Fenbendazole is a drug that was developed to deworm animals, but animal research revealed surprising additional benefits. It can also be used to prevent cancer cells from growing.
While anthelmintics are typically used in veterinary medicine, humans can tolerate doses up to 2,000 mg per day. However, it is important to discuss the benefits and risks with a medical professional.
Fenbendazole is a widely available, FDA-approved drug used to treat parasitic worms in pets and livestock. It is also found in anti-fungal drugs like pyrimethamine and nitazoxanide.
Research on cancer treatments often looks promising in cells and animal models, but it doesn’t prove a drug is safe or effective until it is tested in humans. A specialist cancer information nurse told Full Fact that there is no evidence that fenbendazole cures cancer.
In a study, scientists gave mice with EMT6 tumors three i.p. injections of fenbendazole or a placebo. They then x-rayed the mice to measure their tumor growth. The team found that the drug reduced tumor size by inhibiting proteins that prevent cells from using oxygen, which causes them to starve. The drugs also caused a reduction in inflammation, which helped the tumors to grow less quickly.
Fenbendazole is a broad-spectrum benzimidazole anthelmintic drug that exhibits antitumor activity by binding to the -tubulin microtubule subunits and disrupting polymerization. It also has a cytotoxic effect by modulating multiple cellular pathways.
Cells establish their structure and shape from a protein scaffold known as the cytoskeleton, which comprises microtubules. Cancer cells often contain a mutated version of this protein, making them resistant to the normal cytoskeleton’s building blocks.
The dog wormer ingredient fenbendazole suppresses cancer in lab tests of human cancer cells and in mice with tumours. However, Cancer Research UK says there’s insufficient evidence that it’s an effective cancer treatment for humans. The charity warns people not to self-administer fenbendazole, which hasn’t been tested in clinical trials. It can cause serious liver damage.
Fenbendazole has been shown to interfere with the formation of microtubules in cancer cells and cause them to die. It also has cytostatic effects in cancer cell lines that are resistant to conventional anticancer agents such as vinca alkaloids and paclitaxel.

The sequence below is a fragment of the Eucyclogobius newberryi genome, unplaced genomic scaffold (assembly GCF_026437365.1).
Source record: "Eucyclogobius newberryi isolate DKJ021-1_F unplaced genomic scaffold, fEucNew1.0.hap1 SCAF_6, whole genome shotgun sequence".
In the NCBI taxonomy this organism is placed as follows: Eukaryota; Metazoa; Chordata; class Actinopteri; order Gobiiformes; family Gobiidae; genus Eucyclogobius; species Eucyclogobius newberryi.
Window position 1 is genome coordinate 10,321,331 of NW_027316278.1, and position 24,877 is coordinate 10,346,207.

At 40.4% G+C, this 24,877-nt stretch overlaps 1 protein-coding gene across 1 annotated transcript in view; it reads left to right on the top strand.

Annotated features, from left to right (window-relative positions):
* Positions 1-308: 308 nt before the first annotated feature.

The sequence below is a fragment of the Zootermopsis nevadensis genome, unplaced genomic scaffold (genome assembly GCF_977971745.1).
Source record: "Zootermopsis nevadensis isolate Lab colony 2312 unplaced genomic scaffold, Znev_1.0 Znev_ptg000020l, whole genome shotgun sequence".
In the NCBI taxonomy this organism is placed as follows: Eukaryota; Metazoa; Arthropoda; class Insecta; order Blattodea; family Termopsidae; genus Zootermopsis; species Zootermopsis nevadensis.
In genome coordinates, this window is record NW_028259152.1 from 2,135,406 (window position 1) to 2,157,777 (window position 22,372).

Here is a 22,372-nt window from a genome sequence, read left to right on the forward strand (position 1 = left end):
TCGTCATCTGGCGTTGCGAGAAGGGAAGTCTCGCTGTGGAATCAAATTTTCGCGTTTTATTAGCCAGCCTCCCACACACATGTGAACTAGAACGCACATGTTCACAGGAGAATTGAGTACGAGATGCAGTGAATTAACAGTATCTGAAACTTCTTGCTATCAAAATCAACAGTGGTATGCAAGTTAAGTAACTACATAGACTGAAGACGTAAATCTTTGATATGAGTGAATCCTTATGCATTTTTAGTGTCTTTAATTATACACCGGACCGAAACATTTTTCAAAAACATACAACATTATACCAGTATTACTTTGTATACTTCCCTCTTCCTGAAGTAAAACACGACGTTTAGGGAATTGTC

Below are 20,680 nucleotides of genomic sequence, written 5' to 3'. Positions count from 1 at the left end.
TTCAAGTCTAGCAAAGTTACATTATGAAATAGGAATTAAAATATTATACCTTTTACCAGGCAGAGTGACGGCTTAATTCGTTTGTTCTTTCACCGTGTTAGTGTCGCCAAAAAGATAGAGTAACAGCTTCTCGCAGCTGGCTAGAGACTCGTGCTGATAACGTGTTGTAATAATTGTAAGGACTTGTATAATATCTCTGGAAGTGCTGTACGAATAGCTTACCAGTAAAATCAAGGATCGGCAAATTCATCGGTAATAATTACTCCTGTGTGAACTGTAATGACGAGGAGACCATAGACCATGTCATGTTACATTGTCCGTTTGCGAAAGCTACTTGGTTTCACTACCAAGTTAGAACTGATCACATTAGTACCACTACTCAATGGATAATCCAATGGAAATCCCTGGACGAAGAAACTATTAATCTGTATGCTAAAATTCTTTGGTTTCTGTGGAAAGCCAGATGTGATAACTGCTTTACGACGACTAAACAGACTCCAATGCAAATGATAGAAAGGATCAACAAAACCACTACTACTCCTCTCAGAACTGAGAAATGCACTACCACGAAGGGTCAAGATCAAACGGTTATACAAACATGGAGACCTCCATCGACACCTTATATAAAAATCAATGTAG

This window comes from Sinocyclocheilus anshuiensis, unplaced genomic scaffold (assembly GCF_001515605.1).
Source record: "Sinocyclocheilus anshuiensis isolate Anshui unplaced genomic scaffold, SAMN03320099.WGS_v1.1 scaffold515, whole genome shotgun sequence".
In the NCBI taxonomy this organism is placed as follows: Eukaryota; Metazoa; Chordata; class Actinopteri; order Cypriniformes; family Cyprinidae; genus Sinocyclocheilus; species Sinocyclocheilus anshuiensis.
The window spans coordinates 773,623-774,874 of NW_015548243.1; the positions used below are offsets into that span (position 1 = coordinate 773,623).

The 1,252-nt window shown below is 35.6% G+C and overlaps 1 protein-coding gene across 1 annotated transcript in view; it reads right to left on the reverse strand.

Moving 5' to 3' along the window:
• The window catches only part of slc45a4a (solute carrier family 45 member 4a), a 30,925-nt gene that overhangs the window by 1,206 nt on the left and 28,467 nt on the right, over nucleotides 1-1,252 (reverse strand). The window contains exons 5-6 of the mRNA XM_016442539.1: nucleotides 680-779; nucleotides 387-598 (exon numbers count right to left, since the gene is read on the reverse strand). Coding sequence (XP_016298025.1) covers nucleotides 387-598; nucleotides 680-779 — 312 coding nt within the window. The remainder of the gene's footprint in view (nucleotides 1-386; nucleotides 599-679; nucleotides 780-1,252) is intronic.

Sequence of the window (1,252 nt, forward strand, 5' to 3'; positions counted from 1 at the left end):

Mice bearing EMT6 tumors were randomized to receive three daily i.p. injections of fenbendazole or sterile phosphate-free physiologic saline and were then irradiated with 10 Gy of x-rays. Tumor volume and weight were then measured and compared between groups.
It’s important to note that there is no evidence that fenbendazole actually cures cancer in people. Studies using cancer cells and mice can often look promising, but it won’t be known if something is effective in humans until it’s been tested in clinical trials.
The drug cuts off the parasite’s supply of food by inhibiting the polymerization of tubulin. Tubulin is both the micro-skeleton of the inner cell and a highway for transporting nutrients. This mechanism is similar to the way cytotoxic anticancer drugs act.
While animal anthelmintics may have anticancer effects, no peer-reviewed study has found evidence that they cure human cancer. Moreover, Health Canada lists all anthelmintic medications as veterinary products. It’s unclear whether they could ever be approved as human treatments. But the research is promising. It’s worth a closer look. The drug might one day save lives. But it’s important to remember that established treatments kill cancer cells in different ways. The right drug for you depends on your type of cancer and what stage it’s at.
Researchers found that fenbendazole interferes with the same processes that viruses and cancer cells use to grow and spread. They hope to develop drugs based on the idea, which could shrink tumors and prevent them from spreading.
They also found that fenbendazole kills 5-fluorouracil-resistant SNU-C5 cells by disrupting the autophagy pathway and inducing ferroptosis-augmented apoptosis. This suggests that the antitumor effect of fenbendazole does not require p53 in hepatocellular carcinoma cells.
They conducted focus group interviews with lung cancer patients to find out how they acquired fenbendazole information and what they thought of it. Many patients said that they first heard about the drug from acquaintances or TV, and some had been advised to try it by their doctors. Nevertheless, the majority of the participants were not convinced about the effectiveness of this medication.fenbendazole for cancer